And I have not checked this, but I’m absolutely sure that if I check tomorrow morning with her staff, with Beate Baumann or whoever is available, they will tell me: No, she’s not going to be coming to your Munich Security Conference, because this is within these four months. I think the four months begin not now—I should be more precise—but they begin on the day when she actually leaves the chancellery, and the new chancellor is sworn in. So that may be another four weeks or so, but—
BREMMER: So I’ve heard this same thing. So I think you and I have spoken to at least one of the same people. And I hope she’ll make an exception for the Munich Security Conference. That seems like an only reasonable thing to do. But—because that’s not the legacy. That’s just for Germany.
But Kati, I see you want to come in. And I also want you to respond, particularly because Wolfgang’s point about the fact that there is such trust, that there were no scandals, I mean, this comes through in many of the stories in your book. And not just domestically. I mean, her challenging relationships with the Russians, with the Chinese, still—and even with President Trump, all seemed to be accompanied with an understanding that this is not somebody that is going to BS you. That what she says is sort of what it is. And you can bluster, but she’s going to just go and do her work and represent her country, represent her people. Kati, you want to comment on that?
MARTON: Yes. Well, so Wolfgang has just highlighted one of her vulnerabilities and, I think, among her—and one of her greatest strengths. Her vulnerability is that she is intolerant of people who are not as rational as she is. And this vulnerability really came to the fore in how long it took her to see the danger of the Alternative für Deutschland, a far-right party that now is seated in the Bundestag. Because she really was impatient with those of her fellow East Germans who simply weren’t as nimble as she was—she, being brilliant and had many other advantages in her remarkable ascent.
And she didn’t pay sufficient attention to their, one might say, irrational need for support and acknowledgement, in her—by Merkel’s lights irrational. Because she rolled up her sleeves at age thirty-five and transformed herself. You know, in a way she was a refugee because although she didn’t leave her country, her country disappeared under her. So the transformation was total. So that’s a vulnerability, the fact that she is overly—she credits reason as more important in human matters than is called for.
But then—but then on the—on the plus side, I absolutely agree with Wolfgang that the fact—that she practices an ego-free politics. Meaning that she is about getting a deal done. She is about getting the job done. She never identified her persona with her job. And so she will, in her leave taking—which, I agree with—I’m hearing exactly the same thing, that she will take some months and, with her scientist’s eyes, observe her own reaction to being free for the first time, because thirty-five years under a surveillance state and then, god knows, sixteen years as chancellor, she didn’t have a free day. So I think she’s going to observe how she reacts to that, and savor that freedom. And then if she discovers that she misses that seat at the table, which would be surprising, she will have ample opportunities to rejoin.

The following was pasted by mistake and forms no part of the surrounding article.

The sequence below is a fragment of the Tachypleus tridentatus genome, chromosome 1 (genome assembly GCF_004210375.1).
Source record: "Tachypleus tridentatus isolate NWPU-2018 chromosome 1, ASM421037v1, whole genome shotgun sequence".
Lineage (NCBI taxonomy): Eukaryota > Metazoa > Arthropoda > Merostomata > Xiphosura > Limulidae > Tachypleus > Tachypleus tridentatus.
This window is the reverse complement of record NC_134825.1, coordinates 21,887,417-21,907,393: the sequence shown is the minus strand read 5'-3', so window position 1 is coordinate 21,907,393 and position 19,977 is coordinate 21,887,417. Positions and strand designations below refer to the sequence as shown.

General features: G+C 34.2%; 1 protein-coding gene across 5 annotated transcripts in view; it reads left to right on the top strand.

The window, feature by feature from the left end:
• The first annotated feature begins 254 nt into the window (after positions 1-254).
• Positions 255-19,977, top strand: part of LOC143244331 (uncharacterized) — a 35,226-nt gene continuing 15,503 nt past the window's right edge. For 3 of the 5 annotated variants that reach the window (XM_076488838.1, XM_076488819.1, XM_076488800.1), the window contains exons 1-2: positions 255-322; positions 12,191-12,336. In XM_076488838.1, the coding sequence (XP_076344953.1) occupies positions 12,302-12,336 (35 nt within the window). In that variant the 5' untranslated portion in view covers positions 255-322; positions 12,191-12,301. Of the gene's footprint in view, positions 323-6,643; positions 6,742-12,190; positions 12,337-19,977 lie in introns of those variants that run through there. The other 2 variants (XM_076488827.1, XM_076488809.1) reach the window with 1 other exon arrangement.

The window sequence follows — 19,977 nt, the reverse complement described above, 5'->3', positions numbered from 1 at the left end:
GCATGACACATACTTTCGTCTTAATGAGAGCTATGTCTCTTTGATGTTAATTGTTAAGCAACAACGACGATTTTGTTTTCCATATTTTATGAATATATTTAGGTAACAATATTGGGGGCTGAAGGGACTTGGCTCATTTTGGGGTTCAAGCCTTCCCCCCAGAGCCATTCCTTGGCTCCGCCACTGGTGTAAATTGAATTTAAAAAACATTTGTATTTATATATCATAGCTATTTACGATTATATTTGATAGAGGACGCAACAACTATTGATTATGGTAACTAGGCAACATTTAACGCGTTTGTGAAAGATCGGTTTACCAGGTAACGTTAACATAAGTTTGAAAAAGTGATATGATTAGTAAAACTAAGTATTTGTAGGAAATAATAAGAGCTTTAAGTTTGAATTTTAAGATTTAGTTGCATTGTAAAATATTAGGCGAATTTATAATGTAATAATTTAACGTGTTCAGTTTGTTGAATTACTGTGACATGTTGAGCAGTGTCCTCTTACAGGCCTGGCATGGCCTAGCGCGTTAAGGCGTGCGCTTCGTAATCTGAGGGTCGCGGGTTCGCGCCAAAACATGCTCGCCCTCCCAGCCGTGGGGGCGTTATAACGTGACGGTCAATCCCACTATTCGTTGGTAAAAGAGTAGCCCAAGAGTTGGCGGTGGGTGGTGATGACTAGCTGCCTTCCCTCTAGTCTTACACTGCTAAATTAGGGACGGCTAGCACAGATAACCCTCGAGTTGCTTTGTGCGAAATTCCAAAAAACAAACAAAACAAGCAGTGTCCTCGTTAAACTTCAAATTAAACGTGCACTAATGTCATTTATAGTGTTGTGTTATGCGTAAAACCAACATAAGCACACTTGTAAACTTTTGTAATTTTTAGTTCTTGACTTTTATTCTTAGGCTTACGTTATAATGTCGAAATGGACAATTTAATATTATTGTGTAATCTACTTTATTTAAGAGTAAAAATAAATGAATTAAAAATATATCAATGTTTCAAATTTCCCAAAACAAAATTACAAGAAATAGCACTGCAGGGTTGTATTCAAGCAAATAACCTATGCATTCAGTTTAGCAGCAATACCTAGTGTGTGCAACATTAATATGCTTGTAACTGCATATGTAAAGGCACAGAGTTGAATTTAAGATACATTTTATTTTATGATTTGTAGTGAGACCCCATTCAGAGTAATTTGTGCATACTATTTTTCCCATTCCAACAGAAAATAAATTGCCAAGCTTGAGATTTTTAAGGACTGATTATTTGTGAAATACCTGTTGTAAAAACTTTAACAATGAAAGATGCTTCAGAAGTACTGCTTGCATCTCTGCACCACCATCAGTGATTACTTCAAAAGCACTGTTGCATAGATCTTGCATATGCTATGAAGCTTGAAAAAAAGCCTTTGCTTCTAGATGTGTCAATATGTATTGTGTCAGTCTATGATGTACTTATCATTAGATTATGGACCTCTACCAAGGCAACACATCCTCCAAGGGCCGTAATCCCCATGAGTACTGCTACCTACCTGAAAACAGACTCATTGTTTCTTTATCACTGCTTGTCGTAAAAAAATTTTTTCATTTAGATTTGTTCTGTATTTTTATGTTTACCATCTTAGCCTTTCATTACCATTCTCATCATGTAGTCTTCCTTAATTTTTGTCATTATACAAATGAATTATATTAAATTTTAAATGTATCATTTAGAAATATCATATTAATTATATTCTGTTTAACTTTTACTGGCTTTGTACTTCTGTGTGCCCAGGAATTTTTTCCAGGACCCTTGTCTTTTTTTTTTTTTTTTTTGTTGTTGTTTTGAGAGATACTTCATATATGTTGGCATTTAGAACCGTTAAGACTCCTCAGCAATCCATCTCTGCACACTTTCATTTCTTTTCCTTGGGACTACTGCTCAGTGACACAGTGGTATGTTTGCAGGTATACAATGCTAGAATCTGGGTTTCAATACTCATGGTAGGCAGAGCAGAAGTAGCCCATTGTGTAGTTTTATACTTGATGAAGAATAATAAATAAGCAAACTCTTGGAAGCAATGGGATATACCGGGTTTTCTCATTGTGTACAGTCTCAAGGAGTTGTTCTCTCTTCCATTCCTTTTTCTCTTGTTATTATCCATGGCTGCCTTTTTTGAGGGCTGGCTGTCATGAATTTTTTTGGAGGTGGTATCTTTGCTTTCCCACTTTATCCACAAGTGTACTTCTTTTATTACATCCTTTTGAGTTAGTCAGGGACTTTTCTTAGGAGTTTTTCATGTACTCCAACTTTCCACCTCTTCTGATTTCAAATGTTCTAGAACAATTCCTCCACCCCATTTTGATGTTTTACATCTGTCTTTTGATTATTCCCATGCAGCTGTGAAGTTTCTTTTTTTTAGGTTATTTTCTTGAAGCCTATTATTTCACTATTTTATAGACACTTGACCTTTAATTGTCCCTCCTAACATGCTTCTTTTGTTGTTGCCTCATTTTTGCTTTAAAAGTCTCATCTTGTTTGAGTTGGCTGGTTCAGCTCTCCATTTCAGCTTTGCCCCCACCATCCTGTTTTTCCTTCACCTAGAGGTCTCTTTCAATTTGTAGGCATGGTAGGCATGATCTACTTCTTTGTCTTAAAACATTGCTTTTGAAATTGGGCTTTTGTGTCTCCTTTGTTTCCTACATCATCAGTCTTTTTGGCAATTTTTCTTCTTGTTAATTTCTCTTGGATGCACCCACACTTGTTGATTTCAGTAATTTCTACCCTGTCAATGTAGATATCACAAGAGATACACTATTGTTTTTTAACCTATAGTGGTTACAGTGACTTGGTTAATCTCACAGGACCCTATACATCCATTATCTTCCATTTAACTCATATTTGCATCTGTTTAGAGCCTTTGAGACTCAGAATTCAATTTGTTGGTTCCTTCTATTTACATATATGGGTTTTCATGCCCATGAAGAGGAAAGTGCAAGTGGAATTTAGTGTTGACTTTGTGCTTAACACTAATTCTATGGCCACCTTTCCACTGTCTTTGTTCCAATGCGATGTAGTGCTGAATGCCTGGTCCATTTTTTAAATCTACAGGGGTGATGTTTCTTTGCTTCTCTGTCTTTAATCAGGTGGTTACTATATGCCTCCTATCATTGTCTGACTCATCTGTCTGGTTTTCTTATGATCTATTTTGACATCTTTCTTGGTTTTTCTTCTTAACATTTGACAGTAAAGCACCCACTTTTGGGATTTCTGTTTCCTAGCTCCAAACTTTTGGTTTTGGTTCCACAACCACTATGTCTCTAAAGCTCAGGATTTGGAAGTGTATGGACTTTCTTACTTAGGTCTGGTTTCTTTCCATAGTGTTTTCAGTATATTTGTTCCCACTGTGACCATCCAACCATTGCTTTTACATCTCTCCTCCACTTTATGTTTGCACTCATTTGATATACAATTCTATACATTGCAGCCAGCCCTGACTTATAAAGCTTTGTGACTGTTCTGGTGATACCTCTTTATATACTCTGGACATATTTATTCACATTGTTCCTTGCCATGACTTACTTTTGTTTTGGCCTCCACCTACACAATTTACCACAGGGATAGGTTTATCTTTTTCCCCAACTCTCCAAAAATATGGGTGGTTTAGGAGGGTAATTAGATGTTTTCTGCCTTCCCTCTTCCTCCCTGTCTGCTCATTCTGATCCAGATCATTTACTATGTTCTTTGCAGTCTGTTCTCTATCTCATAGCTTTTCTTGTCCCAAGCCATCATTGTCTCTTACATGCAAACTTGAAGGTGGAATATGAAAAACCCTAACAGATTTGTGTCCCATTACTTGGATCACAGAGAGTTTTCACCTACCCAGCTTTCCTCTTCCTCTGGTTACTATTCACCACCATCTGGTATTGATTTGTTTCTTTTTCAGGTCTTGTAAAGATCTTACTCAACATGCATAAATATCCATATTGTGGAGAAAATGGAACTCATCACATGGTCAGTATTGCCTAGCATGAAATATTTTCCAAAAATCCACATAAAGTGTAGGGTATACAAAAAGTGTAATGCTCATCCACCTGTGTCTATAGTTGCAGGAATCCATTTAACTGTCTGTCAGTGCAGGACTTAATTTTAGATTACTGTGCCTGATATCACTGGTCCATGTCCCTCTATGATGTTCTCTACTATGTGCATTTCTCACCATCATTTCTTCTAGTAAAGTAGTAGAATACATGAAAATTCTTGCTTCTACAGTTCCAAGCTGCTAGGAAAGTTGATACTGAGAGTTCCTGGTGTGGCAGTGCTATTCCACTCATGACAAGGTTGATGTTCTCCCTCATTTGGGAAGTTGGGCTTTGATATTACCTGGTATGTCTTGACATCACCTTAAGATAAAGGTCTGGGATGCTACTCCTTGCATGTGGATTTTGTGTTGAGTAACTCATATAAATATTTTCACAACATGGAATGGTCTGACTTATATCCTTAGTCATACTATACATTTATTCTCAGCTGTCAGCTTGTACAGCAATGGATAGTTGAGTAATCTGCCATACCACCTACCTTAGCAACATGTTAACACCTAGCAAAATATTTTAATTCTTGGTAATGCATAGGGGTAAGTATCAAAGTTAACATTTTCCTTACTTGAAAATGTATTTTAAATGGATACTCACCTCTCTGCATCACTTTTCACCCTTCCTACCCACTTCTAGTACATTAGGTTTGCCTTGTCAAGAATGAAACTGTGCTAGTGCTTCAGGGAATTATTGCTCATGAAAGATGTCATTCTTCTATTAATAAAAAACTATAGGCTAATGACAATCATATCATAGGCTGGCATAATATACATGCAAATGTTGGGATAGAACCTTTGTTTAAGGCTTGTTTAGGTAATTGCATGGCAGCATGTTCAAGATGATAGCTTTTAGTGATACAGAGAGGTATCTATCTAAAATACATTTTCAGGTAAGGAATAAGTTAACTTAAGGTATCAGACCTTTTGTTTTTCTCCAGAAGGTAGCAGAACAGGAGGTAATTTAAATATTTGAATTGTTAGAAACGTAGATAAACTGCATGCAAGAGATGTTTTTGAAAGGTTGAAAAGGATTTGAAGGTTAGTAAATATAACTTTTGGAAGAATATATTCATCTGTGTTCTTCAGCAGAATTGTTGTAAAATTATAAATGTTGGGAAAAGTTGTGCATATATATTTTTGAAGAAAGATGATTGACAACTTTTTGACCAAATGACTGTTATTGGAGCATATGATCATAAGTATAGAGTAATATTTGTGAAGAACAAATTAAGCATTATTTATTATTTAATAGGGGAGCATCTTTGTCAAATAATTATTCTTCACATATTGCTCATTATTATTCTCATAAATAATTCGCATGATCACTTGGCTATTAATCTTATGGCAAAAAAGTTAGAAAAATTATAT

But one thing about Merkel, which my book illustrates, is that she will not be rushed. She will take her time. And I don’t think that we have seen the last of Angela Merkel. I think that because we’re passing through such a hinge moment for Europe, for the West, for democracy, and she has such a—she’s such a symbolic now figure, now as she enters civilian life, she’s almost Germany’s De Gaulle. She in so many ways represents the country. And despite the vicissitudes of political polls, she is by far the most popular politician and the most respected leader in the world. And she’s fully aware of that.
BREMMER: So, Constanze, coming a bit from this—and not wanting to make the chancellor into a Rorschach test for who we are and where we come from, but, you know, certainly at the end of the Trump administration Americans leaned into Angela Merkel is the leader of the free world. To the extent that such a thing exists, that’s who she is. She never said that about herself, but a lot of other said it about her. How do you think she aligns to that? Talk a little bit about—I mean, how limiting is that, frankly, as a statement, given her background and her leadership? And also talk a little bit about Angela Merkel’s values-based leadership, rule of law-based leadership in comparison to, for example, what you’d see from President Biden and his administration.
STELZENMULLER: That’s a tall order, Ian.
BREMMER: Well, I mean, you know, we only have a few and I thought I’d throw you something you’d have fun with.